To obtain root privileges on a Linux distribution that utilizes systemd for initialization, start with an invalid user name in the systemd.unit file.

Linux usernames are not supposed to begin with numbers, to avoid ambiguity between numeric UIDs and alphanumeric user names. Nevertheless, some modern Linux distributions, like RHEL7 and CentOS, allow this.

The systemd software will not allow unit files to be created with an invalid user name. But other tools can create such files.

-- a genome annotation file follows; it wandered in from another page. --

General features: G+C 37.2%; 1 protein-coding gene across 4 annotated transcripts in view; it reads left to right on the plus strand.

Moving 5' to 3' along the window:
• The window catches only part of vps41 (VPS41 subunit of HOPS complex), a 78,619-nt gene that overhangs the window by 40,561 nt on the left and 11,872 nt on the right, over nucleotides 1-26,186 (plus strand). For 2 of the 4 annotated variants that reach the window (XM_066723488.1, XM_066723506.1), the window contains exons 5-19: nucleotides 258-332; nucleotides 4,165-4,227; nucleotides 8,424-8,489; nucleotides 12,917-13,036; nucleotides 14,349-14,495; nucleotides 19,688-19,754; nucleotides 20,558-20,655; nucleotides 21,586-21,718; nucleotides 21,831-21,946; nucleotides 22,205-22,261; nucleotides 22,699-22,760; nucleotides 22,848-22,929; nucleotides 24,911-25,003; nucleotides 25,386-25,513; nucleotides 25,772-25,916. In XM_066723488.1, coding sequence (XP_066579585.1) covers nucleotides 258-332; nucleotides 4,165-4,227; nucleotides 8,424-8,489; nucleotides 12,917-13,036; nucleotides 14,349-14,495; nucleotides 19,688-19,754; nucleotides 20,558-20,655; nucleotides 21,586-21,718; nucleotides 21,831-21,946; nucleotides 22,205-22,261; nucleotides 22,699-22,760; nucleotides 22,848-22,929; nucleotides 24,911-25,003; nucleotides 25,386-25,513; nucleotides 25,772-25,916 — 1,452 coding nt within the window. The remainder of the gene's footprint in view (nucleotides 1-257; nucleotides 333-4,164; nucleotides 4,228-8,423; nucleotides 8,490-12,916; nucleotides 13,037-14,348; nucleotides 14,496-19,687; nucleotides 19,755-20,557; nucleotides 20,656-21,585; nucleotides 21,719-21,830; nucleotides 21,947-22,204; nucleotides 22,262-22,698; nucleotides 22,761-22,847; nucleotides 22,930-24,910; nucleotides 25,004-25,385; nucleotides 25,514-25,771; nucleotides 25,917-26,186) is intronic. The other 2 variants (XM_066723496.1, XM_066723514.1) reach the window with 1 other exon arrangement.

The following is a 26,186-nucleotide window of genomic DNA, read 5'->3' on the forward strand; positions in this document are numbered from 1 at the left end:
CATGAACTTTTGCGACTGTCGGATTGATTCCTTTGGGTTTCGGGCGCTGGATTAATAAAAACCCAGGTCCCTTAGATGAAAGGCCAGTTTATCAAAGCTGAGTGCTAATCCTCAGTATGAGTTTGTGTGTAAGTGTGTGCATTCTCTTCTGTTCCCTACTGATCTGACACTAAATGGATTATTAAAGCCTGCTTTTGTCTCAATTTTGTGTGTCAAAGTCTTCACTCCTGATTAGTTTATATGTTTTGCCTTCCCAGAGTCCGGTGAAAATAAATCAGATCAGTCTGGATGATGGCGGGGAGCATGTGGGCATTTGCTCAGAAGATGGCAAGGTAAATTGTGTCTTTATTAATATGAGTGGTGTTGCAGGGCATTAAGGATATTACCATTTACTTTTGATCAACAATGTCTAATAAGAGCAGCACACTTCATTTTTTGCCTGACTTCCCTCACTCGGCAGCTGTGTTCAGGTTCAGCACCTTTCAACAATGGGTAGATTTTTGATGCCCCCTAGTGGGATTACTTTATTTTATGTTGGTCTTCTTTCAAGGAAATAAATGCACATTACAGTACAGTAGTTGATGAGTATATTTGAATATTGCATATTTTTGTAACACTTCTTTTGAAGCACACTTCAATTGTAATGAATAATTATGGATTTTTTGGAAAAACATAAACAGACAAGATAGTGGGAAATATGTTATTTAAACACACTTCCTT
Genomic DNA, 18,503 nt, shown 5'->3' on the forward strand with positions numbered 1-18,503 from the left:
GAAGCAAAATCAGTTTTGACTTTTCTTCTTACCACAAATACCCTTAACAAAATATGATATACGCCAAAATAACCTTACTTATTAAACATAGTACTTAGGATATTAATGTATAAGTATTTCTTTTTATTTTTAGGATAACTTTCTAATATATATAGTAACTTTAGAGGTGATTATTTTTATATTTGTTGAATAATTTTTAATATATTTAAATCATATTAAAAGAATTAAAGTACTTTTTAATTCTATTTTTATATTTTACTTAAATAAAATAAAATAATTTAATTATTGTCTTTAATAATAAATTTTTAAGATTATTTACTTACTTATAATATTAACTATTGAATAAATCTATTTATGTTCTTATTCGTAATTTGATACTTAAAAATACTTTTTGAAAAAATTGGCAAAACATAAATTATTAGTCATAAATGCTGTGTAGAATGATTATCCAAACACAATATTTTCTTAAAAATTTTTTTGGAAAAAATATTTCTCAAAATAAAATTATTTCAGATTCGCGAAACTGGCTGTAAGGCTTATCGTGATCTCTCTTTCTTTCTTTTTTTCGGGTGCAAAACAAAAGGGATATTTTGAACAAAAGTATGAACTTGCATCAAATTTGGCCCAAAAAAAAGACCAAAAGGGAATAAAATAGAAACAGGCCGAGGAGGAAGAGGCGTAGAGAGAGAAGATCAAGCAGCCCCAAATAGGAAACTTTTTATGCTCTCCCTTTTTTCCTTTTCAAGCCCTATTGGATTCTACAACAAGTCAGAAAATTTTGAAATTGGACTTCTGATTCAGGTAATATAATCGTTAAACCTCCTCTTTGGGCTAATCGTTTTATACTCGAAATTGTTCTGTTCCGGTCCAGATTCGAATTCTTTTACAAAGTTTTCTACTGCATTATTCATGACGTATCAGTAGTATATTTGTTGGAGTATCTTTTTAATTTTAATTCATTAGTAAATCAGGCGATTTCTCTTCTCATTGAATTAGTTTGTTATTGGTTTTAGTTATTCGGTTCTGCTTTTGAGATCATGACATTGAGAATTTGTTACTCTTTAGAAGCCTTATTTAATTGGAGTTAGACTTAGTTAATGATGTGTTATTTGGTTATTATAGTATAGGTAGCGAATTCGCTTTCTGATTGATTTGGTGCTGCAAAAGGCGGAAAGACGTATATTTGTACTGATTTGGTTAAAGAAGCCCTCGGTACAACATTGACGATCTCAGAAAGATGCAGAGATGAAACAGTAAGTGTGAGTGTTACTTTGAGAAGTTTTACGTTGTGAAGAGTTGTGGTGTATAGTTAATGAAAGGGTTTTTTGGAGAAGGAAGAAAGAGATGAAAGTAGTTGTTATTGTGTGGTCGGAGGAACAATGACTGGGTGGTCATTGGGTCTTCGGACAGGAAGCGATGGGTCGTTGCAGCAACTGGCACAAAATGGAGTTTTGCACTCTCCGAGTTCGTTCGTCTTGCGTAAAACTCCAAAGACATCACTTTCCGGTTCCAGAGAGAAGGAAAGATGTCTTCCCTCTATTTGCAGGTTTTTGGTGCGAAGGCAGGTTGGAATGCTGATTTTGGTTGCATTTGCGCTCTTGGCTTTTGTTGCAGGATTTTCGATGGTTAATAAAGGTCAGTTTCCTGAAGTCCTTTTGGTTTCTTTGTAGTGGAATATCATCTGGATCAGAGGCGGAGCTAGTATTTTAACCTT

Curiously, if systemd encounters an invalid name in a unit file, like “0day,” it will ignore the parameter and create the requested service. As the documentation states, “If systemd encounters an unknown option, it will write a warning log message but continue loading the unit.”

But it will run the unit with root privileges instead of rejecting it or adopting more restrictive permissions.

Source: Create a user called ‘0day’, get bonus root privs – thanks, Systemd!

Systemd claims it’s not a bug!